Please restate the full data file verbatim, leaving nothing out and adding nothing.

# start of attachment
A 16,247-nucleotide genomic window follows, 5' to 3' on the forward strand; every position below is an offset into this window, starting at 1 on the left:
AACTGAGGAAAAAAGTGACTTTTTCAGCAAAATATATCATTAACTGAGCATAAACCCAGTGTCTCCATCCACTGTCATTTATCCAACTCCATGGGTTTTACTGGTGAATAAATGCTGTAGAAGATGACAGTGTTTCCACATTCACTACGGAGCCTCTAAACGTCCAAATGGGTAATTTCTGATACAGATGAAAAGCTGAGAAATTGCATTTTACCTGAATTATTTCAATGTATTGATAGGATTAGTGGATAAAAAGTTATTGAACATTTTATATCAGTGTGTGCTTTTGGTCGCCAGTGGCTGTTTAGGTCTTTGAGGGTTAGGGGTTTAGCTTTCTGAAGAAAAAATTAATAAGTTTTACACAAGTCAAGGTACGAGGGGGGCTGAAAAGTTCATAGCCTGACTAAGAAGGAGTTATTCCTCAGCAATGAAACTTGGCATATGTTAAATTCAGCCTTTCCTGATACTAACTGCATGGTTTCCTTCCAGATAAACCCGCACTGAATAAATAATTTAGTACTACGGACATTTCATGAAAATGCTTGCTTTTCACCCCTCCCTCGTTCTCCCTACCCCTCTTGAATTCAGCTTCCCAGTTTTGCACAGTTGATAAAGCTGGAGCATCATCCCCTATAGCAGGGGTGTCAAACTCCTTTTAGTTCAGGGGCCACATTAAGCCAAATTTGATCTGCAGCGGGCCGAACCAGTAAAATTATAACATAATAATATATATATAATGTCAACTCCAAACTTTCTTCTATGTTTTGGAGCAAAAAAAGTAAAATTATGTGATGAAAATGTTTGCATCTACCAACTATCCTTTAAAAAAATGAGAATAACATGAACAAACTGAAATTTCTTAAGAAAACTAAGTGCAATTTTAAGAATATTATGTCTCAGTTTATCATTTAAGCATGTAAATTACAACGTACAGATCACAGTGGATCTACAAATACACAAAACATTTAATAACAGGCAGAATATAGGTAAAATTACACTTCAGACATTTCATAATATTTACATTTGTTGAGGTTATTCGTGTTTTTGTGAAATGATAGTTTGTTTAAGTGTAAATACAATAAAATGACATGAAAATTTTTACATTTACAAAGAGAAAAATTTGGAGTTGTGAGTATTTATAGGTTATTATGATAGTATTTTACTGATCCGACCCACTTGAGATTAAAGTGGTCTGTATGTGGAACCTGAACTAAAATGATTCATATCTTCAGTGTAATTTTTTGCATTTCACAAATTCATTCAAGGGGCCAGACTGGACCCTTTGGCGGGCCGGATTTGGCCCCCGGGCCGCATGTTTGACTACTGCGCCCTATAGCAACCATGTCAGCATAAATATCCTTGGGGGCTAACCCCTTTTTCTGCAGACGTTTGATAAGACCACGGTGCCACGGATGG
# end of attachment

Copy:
A 16,247-nucleotide genomic window follows, 5' to 3' on the forward strand; every position below is an offset into this window, starting at 1 on the left:
AACTGAGGAAAAAAGTGACTTTTTCAGCAAAATATATCATTAACTGAGCATAAACCCAGTGTCTCCATCCACTGTCATTTATCCAACTCCATGGGTTTTACTGGTGAATAAATGCTGTAGAAGATGACAGTGTTTCCACATTCACTACGGAGCCTCTAAACGTCCAAATGGGTAATTTCTGATACAGATGAAAAGCTGAGAAATTGCATTTTACCTGAATTATTTCAATGTATTGATAGGATTAGTGGATAAAAAGTTATTGAACATTTTATATCAGTGTGTGCTTTTGGTCGCCAGTGGCTGTTTAGGTCTTTGAGGGTTAGGGGTTTAGCTTTCTGAAGAAAAAATTAATAAGTTTTACACAAGTCAAGGTACGAGGGGGGCTGAAAAGTTCATAGCCTGACTAAGAAGGAGTTATTCCTCAGCAATGAAACTTGGCATATGTTAAATTCAGCCTTTCCTGATACTAACTGCATGGTTTCCTTCCAGATAAACCCGCACTGAATAAATAATTTAGTACTACGGACATTTCATGAAAATGCTTGCTTTTCACCCCTCCCTCGTTCTCCCTACCCCTCTTGAATTCAGCTTCCCAGTTTTGCACAGTTGATAAAGCTGGAGCATCATCCCCTATAGCAGGGGTGTCAAACTCCTTTTAGTTCAGGGGCCACATTAAGCCAAATTTGATCTGCAGCGGGCCGAACCAGTAAAATTATAACATAATAATATATATATAATGTCAACTCCAAACTTTCTTCTATGTTTTGGAGCAAAAAAAGTAAAATTATGTGATGAAAATGTTTGCATCTACCAACTATCCTTTAAAAAAATGAGAATAACATGAACAAACTGAAATTTCTTAAGAAAACTAAGTGCAATTTTAAGAATATTATGTCTCAGTTTATCATTTAAGCATGTAAATTACAACGTACAGATCACAGTGGATCTACAAATACACAAAACATTTAATAACAGGCAGAATATAGGTAAAATTACACTTCAGACATTTCATAATATTTACATTTGTTGAGGTTATTCGTGTTTTTGTGAAATGATAGTTTGTTTAAGTGTAAATACAATAAAATGACATGAAAATTTTTACATTTACAAAGAGAAAAATTTGGAGTTGTGAGTATTTATAGGTTATTATGATAGTATTTTACTGATCCGACCCACTTGAGATTAAAGTGGTCTGTATGTGGAACCTGAACTAAAATGATTCATATCTTCAGTGTAATTTTTTGCATTTCACAAATTCATTCAAGGGGCCAGACTGGACCCTTTGGCGGGCCGGATTTGGCCCCCGGGCCGCATGTTTGACTACTGCGCCCTATAGCAACCATGTCAGCATAAATATCCTTGGGGGCTAACCCCTTTTTCTGCAGACGTTTGATAAGACCACGGTGCCACGGATGG